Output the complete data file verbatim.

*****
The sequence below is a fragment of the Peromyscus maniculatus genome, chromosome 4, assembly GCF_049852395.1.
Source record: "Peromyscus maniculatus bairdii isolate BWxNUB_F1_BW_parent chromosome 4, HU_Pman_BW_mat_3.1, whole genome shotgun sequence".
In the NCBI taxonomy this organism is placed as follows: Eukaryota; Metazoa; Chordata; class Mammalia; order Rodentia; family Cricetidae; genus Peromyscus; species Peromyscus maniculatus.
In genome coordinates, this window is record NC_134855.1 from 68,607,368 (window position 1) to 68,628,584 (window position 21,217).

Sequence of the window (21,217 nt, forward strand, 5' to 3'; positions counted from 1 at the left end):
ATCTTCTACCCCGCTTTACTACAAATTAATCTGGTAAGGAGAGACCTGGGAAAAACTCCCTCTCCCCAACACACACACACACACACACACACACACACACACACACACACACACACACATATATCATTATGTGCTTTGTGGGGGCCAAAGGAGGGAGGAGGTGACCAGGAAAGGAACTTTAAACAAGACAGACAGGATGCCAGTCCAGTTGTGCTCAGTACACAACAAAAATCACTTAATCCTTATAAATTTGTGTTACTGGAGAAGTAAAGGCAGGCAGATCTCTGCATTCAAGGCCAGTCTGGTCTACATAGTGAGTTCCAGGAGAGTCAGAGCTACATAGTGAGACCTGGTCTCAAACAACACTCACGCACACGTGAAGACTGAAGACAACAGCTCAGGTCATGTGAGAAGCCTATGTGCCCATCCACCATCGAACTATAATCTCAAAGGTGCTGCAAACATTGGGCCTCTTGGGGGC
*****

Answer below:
The sequence below is a fragment of the Peromyscus maniculatus genome, chromosome 4, assembly GCF_049852395.1.
Source record: "Peromyscus maniculatus bairdii isolate BWxNUB_F1_BW_parent chromosome 4, HU_Pman_BW_mat_3.1, whole genome shotgun sequence".
In the NCBI taxonomy this organism is placed as follows: Eukaryota; Metazoa; Chordata; class Mammalia; order Rodentia; family Cricetidae; genus Peromyscus; species Peromyscus maniculatus.
In genome coordinates, this window is record NC_134855.1 from 68,607,368 (window position 1) to 68,628,584 (window position 21,217).

Sequence of the window (21,217 nt, forward strand, 5' to 3'; positions counted from 1 at the left end):
ATCTTCTACCCCGCTTTACTACAAATTAATCTGGTAAGGAGAGACCTGGGAAAAACTCCCTCTCCCCAACACACACACACACACACACACACACACACACACACACACACACACACACATATATCATTATGTGCTTTGTGGGGGCCAAAGGAGGGAGGAGGTGACCAGGAAAGGAACTTTAAACAAGACAGACAGGATGCCAGTCCAGTTGTGCTCAGTACACAACAAAAATCACTTAATCCTTATAAATTTGTGTTACTGGAGAAGTAAAGGCAGGCAGATCTCTGCATTCAAGGCCAGTCTGGTCTACATAGTGAGTTCCAGGAGAGTCAGAGCTACATAGTGAGACCTGGTCTCAAACAACACTCACGCACACGTGAAGACTGAAGACAACAGCTCAGGTCATGTGAGAAGCCTATGTGCCCATCCACCATCGAACTATAATCTCAAAGGTGCTGCAAACATTGGGCCTCTTGGGGGC